As Americans finalize their taxes for 2015 and go to the polls during the primary season and the general election, they are confronted with a clear choice, perhaps the clearest choice in American history. Does America become more like Denmark and Sweden or go back to being more like the United States of America?

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Can you remember the economic crisis of 2008 and how you felt when the news broke that Lehman Brothers had collapsed? I have found an economic threat that everyone needs to be aware of, so you can prepare yourself in case we see another 2008 type collapse. I am going to present the evidence to you and I urge you to verify everything and to form your own opinion.

What is that threat?

It is a bank called Deutsche Bank. They are by far the most dominant bank in Germany which is the world's fourth-largest economy. In 2018 they had €2.08 Trillion worth of assets and the second-placed bank (DZ Bank) had €506 Billion worth of assets. To show you how dominant this bank is, they have more assets than the 2nd, 3rd, 4th, 5th and 6th sized banks combined.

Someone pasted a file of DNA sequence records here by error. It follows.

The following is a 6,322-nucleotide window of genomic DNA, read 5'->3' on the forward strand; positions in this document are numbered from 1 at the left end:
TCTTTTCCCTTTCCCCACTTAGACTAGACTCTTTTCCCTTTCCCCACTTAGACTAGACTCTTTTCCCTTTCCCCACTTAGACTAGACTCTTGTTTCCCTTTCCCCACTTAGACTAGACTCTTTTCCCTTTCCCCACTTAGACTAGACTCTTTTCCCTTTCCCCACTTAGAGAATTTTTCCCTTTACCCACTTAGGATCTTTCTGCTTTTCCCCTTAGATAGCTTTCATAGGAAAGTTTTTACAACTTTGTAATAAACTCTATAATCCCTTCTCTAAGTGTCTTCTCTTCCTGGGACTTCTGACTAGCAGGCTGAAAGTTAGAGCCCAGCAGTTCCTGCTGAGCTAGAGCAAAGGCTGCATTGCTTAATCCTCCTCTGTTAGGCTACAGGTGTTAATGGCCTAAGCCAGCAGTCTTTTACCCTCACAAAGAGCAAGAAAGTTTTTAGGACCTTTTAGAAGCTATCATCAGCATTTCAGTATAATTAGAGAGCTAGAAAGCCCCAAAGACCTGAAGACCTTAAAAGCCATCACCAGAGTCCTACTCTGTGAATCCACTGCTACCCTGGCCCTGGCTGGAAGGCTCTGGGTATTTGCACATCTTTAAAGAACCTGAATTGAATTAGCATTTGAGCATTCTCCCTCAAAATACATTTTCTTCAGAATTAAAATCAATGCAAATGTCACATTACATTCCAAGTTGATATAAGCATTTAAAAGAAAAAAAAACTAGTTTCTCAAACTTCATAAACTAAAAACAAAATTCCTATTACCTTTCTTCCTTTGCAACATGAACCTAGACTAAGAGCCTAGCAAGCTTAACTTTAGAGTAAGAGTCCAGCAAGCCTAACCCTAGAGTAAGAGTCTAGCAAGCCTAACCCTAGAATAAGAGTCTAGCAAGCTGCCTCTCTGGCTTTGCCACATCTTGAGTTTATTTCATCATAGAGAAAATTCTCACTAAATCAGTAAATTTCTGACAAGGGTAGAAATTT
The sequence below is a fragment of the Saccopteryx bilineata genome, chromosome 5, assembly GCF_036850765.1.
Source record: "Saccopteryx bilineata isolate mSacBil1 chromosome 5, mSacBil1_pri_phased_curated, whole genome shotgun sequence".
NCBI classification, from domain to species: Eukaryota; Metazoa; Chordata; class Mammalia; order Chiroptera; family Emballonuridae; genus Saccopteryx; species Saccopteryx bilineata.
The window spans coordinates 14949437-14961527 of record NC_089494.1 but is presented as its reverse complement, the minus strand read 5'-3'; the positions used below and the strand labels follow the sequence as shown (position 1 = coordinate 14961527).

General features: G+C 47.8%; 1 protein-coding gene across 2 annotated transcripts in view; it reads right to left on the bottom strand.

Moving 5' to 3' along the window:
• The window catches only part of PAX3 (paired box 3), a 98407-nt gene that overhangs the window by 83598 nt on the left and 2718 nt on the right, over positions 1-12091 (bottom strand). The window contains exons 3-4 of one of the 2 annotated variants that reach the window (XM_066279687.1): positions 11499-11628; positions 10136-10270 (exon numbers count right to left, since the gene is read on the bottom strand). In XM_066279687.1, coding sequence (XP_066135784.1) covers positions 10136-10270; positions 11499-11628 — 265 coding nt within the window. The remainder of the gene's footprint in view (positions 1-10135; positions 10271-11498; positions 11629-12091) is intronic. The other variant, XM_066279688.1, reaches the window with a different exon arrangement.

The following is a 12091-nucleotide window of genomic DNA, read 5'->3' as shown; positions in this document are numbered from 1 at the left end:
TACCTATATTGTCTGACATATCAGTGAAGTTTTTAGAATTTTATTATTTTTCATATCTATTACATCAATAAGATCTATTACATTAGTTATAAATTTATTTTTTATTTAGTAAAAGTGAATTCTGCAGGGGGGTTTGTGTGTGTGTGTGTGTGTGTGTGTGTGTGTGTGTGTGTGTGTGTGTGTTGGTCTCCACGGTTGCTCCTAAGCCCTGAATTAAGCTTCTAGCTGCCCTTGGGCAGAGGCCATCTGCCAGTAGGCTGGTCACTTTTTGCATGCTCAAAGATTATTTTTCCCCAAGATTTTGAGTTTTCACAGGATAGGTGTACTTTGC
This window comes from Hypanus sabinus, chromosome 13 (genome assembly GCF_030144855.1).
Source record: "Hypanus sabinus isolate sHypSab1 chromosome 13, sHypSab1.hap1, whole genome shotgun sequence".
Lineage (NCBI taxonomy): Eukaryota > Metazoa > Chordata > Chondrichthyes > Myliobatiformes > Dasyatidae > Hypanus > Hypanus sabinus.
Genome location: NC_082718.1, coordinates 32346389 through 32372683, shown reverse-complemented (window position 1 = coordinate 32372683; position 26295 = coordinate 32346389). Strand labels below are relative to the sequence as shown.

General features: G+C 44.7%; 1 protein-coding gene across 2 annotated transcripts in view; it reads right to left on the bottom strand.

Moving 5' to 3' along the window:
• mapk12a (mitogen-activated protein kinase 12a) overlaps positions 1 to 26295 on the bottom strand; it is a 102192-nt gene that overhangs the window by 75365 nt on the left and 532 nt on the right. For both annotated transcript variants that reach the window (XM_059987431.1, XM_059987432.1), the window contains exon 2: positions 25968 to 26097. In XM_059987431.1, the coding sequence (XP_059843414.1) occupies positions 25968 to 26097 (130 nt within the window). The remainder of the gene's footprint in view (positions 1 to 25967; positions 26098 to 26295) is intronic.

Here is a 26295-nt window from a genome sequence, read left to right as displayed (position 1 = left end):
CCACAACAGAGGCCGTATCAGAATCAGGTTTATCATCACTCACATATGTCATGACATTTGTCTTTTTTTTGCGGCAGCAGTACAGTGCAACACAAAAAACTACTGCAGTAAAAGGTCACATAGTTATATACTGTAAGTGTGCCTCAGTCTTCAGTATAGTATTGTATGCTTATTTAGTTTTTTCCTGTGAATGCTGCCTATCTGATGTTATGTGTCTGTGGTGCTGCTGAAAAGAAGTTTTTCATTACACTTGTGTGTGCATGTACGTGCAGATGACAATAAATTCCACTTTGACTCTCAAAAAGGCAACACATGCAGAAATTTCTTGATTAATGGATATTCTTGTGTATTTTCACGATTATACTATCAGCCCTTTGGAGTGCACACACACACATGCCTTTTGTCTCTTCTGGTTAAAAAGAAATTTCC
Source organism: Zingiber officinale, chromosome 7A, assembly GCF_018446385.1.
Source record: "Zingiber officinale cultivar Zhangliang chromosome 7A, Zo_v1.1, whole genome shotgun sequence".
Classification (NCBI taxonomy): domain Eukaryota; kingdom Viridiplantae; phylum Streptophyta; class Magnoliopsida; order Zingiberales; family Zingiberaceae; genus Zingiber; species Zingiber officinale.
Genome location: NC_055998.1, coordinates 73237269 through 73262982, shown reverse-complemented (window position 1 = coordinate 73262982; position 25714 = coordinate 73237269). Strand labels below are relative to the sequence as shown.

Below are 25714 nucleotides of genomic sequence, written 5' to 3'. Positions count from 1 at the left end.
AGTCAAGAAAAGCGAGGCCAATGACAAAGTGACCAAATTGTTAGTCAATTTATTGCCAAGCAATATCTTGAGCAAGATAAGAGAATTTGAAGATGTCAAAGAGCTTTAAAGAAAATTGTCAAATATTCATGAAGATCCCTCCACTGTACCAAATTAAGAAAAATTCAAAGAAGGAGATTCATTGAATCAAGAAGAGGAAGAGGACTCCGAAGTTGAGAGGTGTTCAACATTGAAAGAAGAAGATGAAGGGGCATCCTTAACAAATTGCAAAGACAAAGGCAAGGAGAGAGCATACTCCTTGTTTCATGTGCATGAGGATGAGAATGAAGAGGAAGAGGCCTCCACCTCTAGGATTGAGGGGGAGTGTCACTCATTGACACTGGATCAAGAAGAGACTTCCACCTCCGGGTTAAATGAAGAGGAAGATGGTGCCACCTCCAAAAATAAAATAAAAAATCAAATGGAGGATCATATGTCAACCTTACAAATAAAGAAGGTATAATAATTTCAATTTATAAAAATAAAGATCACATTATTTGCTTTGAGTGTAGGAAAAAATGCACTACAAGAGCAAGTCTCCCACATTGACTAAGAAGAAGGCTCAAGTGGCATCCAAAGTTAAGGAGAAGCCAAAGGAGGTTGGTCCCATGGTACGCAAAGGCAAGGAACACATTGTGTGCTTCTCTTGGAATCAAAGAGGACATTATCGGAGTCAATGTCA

When we review a business there are three key parts to analysis:

  • Market sentiment
  • Business numbers
  • Technical Analysis

Market Sentiment

Deutsche Bank has a long history of potential scandals including going all the way back to World War 2 and dealing in Nazi gold. Below are five recent stories which have increased the negative sentiment around Deutsche Bank.

  1. In 2007, they purchased a portfolio of loans worth $7.8 billion and purchased insurance from Warren Buffets Company. It was discovered they did not set aside enough capital to cover any potential losses. Over the course of the ten years, they lost $1.6 billion, and when they sold the loan they did not update their financial statements to include the big loss
  2. The Panama Papers are an ongoing investigation looking for many things including offshore tax havens. These investigations have resulted in several heads of state resigning including in Iceland and Pakistan. Last November, 170 police raided 6 different offices in Frankfurt looking for evidence of money laundering.